U.S. President Donald Trump is expressing optimism a new agreement can be made to replace the historic Cold War pact.
“Russia would like to do something on a nuclear treaty and that’s OK with me. They would like to do something and so would I,” Trump said in response to a question from VOA on Thursday afternoon.
But the president, speaking on the White House South Lawn before boarding the Marine One helicopter, said, “We didn’t discuss the INF” when he spoke to Russian President Vladimir Putin the previous day.
“When it expires tomorrow, the world will lose an invaluable brake on nuclear war. This will likely heighten, not reduce, the threat posed by ballistic missiles,” U.N. Secretary-General Antonio Guterres told reporters Thursday. “Regardless of what transpires, the parties should avoid destabilizing developments and urgently seek agreement on a new common path for international arms control.”
U.S. officials for months have complained that Russia turned a deaf ear to pleas from officials here and in Europe to halt its violations of the treaty, especially development and fielding of the SSC-8 ground-launched cruise missiles.
Russian officials claim they have strictly observed the treaty’s provision and have not allowed violations.
Putin signed legislation a month ago suspending his country’s participation in the treaty, five months after the Trump administration made a similar move.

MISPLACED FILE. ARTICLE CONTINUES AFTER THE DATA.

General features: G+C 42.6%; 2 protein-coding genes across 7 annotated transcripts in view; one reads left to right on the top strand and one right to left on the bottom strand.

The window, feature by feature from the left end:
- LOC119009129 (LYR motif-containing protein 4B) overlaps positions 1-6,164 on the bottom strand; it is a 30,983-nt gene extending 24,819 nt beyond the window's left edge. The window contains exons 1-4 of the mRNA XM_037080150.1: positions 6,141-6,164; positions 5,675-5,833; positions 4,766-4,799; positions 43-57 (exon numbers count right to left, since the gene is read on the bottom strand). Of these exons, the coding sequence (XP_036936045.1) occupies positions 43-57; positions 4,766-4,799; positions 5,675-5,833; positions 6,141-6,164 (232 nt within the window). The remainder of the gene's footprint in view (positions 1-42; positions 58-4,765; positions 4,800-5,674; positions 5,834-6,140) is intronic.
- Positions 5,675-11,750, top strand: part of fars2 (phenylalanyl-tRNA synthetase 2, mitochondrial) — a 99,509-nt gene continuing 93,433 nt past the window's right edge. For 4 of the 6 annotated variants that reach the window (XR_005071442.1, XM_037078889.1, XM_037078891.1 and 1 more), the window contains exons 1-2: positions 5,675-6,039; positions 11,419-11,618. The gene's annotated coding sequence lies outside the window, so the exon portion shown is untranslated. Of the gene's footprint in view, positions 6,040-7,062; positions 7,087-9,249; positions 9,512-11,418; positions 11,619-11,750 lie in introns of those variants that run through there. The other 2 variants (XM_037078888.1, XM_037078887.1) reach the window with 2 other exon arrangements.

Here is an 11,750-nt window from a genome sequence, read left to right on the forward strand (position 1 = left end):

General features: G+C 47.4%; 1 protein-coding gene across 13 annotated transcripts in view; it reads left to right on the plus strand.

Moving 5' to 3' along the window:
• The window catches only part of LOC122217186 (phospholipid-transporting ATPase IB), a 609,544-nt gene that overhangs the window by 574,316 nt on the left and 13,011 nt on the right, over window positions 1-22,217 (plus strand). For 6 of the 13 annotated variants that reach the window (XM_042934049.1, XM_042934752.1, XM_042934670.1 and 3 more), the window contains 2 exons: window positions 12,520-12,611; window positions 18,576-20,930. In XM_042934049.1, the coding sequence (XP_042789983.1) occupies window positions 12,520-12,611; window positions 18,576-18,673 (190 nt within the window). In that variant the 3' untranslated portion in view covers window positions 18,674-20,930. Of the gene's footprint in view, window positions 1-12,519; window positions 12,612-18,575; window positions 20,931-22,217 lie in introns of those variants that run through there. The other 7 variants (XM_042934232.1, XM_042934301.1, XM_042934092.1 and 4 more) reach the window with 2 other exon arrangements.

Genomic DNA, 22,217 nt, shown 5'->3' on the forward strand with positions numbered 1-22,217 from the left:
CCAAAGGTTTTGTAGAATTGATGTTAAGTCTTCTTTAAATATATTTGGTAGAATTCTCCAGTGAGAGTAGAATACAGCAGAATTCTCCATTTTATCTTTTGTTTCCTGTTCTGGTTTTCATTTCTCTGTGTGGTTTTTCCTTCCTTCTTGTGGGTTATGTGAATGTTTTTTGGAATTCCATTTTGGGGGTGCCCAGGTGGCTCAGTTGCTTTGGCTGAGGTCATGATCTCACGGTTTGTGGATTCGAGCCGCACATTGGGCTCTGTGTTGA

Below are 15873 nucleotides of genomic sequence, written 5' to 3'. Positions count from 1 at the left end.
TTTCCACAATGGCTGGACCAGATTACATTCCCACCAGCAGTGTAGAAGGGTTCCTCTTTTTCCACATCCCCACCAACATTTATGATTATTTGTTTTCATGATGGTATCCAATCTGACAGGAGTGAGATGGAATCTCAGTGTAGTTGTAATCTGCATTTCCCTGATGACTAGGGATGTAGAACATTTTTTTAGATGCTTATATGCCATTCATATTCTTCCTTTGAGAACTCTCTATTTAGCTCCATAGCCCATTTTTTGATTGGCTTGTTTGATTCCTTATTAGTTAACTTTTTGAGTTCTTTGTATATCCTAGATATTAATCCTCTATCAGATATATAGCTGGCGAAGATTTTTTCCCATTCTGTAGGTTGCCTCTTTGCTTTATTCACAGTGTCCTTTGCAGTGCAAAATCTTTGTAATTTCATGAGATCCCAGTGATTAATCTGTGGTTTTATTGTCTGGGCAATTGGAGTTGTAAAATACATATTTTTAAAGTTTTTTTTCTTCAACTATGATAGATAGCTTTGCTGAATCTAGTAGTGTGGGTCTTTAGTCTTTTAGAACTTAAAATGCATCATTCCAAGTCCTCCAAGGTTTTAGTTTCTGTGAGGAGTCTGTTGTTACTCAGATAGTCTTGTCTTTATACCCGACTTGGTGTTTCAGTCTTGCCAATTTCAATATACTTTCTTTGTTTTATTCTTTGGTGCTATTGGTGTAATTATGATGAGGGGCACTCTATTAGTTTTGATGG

The historic Cold War-era pact has been a pillar of European security for more than 30 years. It bans the development and deployment of ground-launched nuclear missiles with ranges between 500 and 5,500 kilometers (310 to 3,400 miles).
Concerns for Europe, beyond
European leaders, fearing a renewed arms race if the treaty is jettisoned, called on Washington and Moscow to remain constructively engaged to try to preserve it.
There is also concern about the ramifications beyond Europe.
“The prospect of new ground-based INF systems being introduced in Asia could conceivably spark similar political turmoil among Asian allies,” said Laura Kennedy, a former U.S. ambassador to Turkmenistan and former U.S. permanent representative to the Conference on Disarmament in Geneva.
“Even if the U.S. planned only to field such future systems on U.S.-territory such as Guam, such a move could be seen as threatening by China, which could respond by introducing a new wave of systems as a counter,” Kennedy, an adviser to Foreign Policy for America, told VOA.
The 1987 INF agreement was signed by U.S. President Ronald Reagan and Soviet leader Mikhail Gorbachev. It eliminated the medium-range missile arsenals of the two countries and went into effect in June of the following year.